To MSP or not to MSP, that is the question.
As questions go, it’s not quite as existential as Hamlet’s more famous one, but it is quite important to the livelihoods of many channel partners.
There’s no denying that vendors and others have been urging resellers to go down the managed services route for quite a few years now. The arguments in favour are well-known and becoming increasingly attractive in this age of cloud computing and the recurring revenue, subscription and services based model.
Delivery of a particular component on the technology stack on an as-a-service basis has led to a proliferation of managed services partners to support that strategy. Today, MSPs can provide a range of IT components on an as-a-service basis, such as back up, security, storage and infrastructure.
It’s definitely catching on. According to recent estimates from Canalys, managed services are expected to generate worldwide revenues of $488 billion (€440 billion) in 2023. While North America accounts for almost half of all revenue (45.5%), EMEA has reached just under 30%. That means EMEA is expected to achieve revenues of just under $146 billion from managed services this year. That’s a lot of money.
Perhaps equally interesting is the number of partners actively engaged in the MSP space. According to Canalys, only 24.4% of MSPs globally are in the North American market which suggests they are making a lot more money from those services proportionately than MSPs in other parts of the world. In fact, when you consider that 44.3% of partners are in EMEA, the difference in revenues per MSP between EMEA and North America would appear to be very large indeed.
But wherever you are in the market, there news is pretty good for everyone. In a LinkedIn post, Canalys chief analyst for Channels, Partnerships and Ecosystems Jay McBain notes that globally “82% of customers outsource some or all of their IT” so it’s definitely a trend that’s showing no signs of slowing.
Managed services seem to be growing everywhere. While managed services were mainly confined to North America 15-20 years ago, they have grown steadily in other markets. But revenues haven’t exactly kept pace with that growth. Or rather, while there may be more partners, the fact revenues in areas where managed services have grown outside North America are quite a lot lower suggests a lot of the deals may be too.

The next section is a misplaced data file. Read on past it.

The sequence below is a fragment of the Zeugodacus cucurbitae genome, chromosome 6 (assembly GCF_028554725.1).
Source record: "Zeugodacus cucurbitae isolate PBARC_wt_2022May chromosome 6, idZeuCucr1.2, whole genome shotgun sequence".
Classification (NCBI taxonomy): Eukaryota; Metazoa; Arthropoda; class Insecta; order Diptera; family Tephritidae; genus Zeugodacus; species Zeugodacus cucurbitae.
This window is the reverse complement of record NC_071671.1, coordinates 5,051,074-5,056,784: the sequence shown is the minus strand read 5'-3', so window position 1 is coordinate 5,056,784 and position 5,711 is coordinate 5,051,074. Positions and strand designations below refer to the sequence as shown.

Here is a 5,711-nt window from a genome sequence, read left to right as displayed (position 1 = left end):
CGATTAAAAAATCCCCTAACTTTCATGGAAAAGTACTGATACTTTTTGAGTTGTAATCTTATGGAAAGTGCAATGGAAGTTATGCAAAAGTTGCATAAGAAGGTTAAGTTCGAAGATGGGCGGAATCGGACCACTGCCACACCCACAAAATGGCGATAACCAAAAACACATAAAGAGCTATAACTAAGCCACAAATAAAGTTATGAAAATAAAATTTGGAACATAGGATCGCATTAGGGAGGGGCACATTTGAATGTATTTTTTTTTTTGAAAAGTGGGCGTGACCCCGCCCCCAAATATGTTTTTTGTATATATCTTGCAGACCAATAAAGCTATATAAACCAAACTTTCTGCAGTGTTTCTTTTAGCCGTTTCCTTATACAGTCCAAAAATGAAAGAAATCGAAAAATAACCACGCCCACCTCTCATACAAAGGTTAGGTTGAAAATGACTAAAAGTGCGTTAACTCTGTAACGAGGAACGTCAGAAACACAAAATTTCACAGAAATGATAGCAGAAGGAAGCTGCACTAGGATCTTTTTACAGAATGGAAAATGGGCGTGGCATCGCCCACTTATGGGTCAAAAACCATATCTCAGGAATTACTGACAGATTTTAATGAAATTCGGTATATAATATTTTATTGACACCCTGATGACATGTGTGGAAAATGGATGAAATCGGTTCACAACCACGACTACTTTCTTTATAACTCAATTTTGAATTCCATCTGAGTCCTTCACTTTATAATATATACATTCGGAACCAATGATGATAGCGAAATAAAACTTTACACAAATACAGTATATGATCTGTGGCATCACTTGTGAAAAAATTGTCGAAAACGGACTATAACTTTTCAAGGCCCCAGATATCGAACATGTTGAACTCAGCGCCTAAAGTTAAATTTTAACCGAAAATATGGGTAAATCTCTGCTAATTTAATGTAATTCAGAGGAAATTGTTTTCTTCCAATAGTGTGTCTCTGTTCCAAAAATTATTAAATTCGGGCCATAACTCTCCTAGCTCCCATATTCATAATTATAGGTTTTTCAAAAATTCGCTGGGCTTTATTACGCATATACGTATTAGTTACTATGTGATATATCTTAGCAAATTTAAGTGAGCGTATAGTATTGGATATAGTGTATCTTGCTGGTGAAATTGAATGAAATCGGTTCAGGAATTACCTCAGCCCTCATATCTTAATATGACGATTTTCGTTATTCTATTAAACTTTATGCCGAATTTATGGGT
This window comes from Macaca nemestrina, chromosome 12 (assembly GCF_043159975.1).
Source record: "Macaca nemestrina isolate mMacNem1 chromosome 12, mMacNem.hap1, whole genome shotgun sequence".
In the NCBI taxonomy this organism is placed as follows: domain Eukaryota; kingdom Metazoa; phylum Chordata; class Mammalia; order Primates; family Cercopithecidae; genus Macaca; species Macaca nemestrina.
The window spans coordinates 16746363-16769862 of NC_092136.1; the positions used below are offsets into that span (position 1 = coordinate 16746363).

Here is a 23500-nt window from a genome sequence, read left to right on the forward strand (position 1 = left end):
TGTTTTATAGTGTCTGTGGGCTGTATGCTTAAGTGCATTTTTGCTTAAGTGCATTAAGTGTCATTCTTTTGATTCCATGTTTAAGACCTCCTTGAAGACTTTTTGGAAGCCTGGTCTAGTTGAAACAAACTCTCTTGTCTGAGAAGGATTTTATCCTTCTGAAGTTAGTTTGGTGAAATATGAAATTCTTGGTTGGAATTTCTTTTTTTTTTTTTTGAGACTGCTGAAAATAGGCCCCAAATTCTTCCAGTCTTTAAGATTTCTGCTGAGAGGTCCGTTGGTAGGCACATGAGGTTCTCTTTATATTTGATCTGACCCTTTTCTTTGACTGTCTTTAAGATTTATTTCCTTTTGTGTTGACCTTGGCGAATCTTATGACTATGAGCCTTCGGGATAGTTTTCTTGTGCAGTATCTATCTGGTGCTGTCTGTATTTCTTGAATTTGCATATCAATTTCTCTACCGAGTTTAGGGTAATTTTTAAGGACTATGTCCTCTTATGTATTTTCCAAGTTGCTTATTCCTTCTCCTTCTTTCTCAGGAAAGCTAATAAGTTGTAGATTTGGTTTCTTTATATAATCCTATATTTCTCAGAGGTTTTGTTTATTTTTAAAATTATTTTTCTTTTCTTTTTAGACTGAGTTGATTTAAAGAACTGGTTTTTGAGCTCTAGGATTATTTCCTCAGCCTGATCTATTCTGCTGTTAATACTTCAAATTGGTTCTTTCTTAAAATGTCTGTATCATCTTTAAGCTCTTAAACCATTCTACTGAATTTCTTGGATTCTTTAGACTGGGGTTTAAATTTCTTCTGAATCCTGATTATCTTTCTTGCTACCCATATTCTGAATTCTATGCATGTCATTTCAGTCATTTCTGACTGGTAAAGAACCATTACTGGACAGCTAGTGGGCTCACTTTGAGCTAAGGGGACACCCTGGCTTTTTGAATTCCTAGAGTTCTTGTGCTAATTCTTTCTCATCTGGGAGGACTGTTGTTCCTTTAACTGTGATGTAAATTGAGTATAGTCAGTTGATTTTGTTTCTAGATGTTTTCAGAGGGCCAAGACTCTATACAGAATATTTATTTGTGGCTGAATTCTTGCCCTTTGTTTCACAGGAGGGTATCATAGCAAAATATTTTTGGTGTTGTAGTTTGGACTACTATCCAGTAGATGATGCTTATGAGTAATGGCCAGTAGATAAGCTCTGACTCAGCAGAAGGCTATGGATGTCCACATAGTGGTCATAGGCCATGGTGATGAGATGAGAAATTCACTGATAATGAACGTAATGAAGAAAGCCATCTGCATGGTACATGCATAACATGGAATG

There’s also the issue of how heavily committed partners are to the MSP model. In his blog post, McBain stresses that although Canalys believes there are 335,000 MSPs worldwide, only 86,546 generate 30% or more in recurring revenue. That’s only slightly more than a quarter.
So when it comes to recurring revenues, most MSPs are not even dealing in half-measures, they’re guilty of less than a third measures.
Still, whatever the question over how deep they have ventured into the MSP waters, it seems fairly clear that they will be heading a lot further in as time goes by. The conditions are increasingly favourable and there doesn’t appear to be anything that could possibly reverse the course that has been set towards more managed services.
Given the opportunity that managed services presents, there doesn’t really seem to be much debate over how to answer the question “To MSP or not to MSP”? And it is perhaps apt that Shakespeare is the writer who probably coined the phrase, “O brave new world”. For many channel partners, it would certainly appear to be.